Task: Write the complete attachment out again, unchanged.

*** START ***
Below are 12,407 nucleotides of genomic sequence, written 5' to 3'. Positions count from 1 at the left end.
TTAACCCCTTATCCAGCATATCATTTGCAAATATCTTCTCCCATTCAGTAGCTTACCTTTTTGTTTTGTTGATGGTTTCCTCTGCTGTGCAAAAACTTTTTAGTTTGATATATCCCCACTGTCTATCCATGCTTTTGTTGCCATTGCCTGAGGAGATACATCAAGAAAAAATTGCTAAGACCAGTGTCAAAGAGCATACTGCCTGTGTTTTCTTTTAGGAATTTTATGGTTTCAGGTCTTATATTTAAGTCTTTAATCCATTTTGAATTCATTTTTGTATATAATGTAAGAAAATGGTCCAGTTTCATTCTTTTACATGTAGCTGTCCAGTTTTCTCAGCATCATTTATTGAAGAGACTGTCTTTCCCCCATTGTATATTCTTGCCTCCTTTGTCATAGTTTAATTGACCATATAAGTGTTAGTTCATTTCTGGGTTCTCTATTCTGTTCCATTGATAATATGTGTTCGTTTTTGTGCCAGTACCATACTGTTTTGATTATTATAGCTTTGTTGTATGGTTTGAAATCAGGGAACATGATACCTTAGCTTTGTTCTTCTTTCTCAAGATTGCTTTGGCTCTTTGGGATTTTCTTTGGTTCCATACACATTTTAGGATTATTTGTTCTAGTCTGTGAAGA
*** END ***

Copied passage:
Below are 12,407 nucleotides of genomic sequence, written 5' to 3'. Positions count from 1 at the left end.
TTAACCCCTTATCCAGCATATCATTTGCAAATATCTTCTCCCATTCAGTAGCTTACCTTTTTGTTTTGTTGATGGTTTCCTCTGCTGTGCAAAAACTTTTTAGTTTGATATATCCCCACTGTCTATCCATGCTTTTGTTGCCATTGCCTGAGGAGATACATCAAGAAAAAATTGCTAAGACCAGTGTCAAAGAGCATACTGCCTGTGTTTTCTTTTAGGAATTTTATGGTTTCAGGTCTTATATTTAAGTCTTTAATCCATTTTGAATTCATTTTTGTATATAATGTAAGAAAATGGTCCAGTTTCATTCTTTTACATGTAGCTGTCCAGTTTTCTCAGCATCATTTATTGAAGAGACTGTCTTTCCCCCATTGTATATTCTTGCCTCCTTTGTCATAGTTTAATTGACCATATAAGTGTTAGTTCATTTCTGGGTTCTCTATTCTGTTCCATTGATAATATGTGTTCGTTTTTGTGCCAGTACCATACTGTTTTGATTATTATAGCTTTGTTGTATGGTTTGAAATCAGGGAACATGATACCTTAGCTTTGTTCTTCTTTCTCAAGATTGCTTTGGCTCTTTGGGATTTTCTTTGGTTCCATACACATTTTAGGATTATTTGTTCTAGTCTGTGAAGA